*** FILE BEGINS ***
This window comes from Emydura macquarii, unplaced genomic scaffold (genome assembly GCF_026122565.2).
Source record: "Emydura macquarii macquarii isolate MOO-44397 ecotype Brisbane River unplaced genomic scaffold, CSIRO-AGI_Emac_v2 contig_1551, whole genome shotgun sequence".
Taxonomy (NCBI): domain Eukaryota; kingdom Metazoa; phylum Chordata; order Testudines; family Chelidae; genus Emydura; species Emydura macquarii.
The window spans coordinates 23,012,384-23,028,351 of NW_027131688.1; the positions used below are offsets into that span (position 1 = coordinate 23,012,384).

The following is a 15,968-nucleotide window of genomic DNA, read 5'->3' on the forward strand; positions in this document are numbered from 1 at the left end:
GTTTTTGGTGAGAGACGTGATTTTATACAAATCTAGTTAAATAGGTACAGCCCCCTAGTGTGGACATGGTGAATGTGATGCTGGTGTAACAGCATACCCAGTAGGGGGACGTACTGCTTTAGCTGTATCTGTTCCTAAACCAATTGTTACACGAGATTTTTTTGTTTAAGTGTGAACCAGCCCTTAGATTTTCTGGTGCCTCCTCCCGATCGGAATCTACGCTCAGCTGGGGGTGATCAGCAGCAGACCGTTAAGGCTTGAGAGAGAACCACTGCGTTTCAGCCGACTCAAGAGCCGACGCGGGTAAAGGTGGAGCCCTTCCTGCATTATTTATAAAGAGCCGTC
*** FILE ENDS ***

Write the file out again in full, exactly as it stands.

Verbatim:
This window comes from Emydura macquarii, unplaced genomic scaffold (genome assembly GCF_026122565.2).
Source record: "Emydura macquarii macquarii isolate MOO-44397 ecotype Brisbane River unplaced genomic scaffold, CSIRO-AGI_Emac_v2 contig_1551, whole genome shotgun sequence".
Taxonomy (NCBI): domain Eukaryota; kingdom Metazoa; phylum Chordata; order Testudines; family Chelidae; genus Emydura; species Emydura macquarii.
The window spans coordinates 23,012,384-23,028,351 of NW_027131688.1; the positions used below are offsets into that span (position 1 = coordinate 23,012,384).

The following is a 15,968-nucleotide window of genomic DNA, read 5'->3' on the forward strand; positions in this document are numbered from 1 at the left end:
GTTTTTGGTGAGAGACGTGATTTTATACAAATCTAGTTAAATAGGTACAGCCCCCTAGTGTGGACATGGTGAATGTGATGCTGGTGTAACAGCATACCCAGTAGGGGGACGTACTGCTTTAGCTGTATCTGTTCCTAAACCAATTGTTACACGAGATTTTTTTGTTTAAGTGTGAACCAGCCCTTAGATTTTCTGGTGCCTCCTCCCGATCGGAATCTACGCTCAGCTGGGGGTGATCAGCAGCAGACCGTTAAGGCTTGAGAGAGAACCACTGCGTTTCAGCCGACTCAAGAGCCGACGCGGGTAAAGGTGGAGCCCTTCCTGCATTATTTATAAAGAGCCGTC